With his motto—“Our Duty is to Experiment!” he pioneered a language of bold and challenging camera angles; he was one of the first to widely use dramatic foreshortening and diagonal composition as well as unusual perspectives from above, beneath and behind the subject. “The most interesting visual angles today are from above down and from below up, and we should work at them,” he wrote, in 1928. “Who invented them—I don’t know. I would like to affirm these vantage points, expand them and get people used to them.”
From provincial Kazan, where he had attended art school from 1910 to 1914, Rodchenko moved to Moscow in 1915. He soon left his mark in the city’s artistic circle by showing his series of compass and ruler drawings at a small exhibition organised by the sculptor Vladimir Tatlin in 1916.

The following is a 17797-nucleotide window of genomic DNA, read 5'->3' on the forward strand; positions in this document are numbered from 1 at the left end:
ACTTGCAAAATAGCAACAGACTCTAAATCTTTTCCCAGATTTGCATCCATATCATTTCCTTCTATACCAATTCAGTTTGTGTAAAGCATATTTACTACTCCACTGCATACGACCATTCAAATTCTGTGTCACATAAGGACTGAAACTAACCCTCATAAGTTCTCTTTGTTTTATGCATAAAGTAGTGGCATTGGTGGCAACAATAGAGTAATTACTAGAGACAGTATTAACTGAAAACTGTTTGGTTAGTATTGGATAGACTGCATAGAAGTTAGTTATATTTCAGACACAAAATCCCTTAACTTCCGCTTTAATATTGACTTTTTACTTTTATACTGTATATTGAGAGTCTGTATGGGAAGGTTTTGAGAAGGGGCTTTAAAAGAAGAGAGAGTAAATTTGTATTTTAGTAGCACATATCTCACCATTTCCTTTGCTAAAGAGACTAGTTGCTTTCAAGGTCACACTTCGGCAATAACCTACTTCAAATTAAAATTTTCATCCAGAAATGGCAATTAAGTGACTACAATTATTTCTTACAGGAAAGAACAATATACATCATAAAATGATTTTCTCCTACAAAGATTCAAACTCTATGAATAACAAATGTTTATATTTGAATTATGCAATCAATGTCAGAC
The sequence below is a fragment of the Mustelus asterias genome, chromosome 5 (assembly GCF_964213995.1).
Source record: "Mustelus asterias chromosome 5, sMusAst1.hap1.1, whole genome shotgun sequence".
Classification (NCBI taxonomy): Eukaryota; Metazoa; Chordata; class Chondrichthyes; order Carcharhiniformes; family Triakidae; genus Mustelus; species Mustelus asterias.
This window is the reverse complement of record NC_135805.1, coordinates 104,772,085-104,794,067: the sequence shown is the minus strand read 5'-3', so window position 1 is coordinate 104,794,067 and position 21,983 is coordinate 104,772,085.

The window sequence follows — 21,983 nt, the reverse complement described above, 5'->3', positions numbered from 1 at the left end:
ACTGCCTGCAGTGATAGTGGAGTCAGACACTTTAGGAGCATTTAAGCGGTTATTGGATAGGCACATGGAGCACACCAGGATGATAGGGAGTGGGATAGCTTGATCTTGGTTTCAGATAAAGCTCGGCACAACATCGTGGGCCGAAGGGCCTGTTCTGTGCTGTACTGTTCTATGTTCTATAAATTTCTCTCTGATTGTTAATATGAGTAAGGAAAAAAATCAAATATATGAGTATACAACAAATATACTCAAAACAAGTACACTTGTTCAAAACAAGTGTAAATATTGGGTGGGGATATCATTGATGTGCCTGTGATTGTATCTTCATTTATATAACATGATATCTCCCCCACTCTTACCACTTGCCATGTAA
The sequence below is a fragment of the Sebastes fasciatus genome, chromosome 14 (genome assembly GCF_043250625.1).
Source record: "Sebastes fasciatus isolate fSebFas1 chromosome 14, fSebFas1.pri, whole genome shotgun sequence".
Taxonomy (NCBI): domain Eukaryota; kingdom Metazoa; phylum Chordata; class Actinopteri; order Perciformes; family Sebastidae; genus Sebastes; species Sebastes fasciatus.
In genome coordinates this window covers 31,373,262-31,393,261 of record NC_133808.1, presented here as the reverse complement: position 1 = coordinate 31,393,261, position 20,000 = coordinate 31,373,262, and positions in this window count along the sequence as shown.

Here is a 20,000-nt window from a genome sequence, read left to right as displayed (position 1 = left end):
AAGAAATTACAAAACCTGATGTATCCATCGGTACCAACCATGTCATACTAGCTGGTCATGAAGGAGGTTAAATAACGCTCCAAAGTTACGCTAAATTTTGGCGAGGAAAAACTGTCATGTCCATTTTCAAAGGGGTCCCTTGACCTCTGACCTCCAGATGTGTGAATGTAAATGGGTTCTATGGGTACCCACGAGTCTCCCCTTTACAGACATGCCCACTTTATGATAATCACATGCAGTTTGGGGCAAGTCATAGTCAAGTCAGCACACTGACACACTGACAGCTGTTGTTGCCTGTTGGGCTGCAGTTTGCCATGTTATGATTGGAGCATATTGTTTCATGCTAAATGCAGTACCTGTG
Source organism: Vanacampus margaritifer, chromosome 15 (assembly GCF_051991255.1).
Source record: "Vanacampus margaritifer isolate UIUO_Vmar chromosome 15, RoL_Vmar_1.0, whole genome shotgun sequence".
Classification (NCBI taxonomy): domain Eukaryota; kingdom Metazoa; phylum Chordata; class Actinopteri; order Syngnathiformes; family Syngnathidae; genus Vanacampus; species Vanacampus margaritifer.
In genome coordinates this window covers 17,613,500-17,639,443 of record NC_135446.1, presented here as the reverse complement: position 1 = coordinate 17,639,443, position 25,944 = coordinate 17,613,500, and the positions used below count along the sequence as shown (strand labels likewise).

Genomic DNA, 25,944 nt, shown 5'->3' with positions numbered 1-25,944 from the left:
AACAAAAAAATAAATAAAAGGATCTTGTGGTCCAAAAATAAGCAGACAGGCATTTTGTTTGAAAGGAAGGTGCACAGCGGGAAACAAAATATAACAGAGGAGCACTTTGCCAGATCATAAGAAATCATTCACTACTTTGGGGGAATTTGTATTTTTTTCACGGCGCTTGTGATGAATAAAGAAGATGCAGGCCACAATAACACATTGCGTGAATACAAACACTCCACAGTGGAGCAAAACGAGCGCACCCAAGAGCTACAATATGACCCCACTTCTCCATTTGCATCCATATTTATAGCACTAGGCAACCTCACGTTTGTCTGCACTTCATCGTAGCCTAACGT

After the revolution, be became a leader of the incipient movement of Constructivism, a theory and practice that was derived largely from a series of debates amongst artists at the newly formed INKhUK (Institute of Artistic Culture) in Moscow, from 1920 to 1922. A founding member of The First Working Group of Constructivists, Rodchenko would help define Constructivism as the combination of faktura: the particular material properties of an object, and tektonika, its spatial presence. He developed a practice of exploring a single formal artistic premise through a series of permutations—it was a practice that characterised his work throughout his career. For example, as a painter, he would single out separate qualities of painting, such as the texture or density of colour, and analyse them through a successive series of works.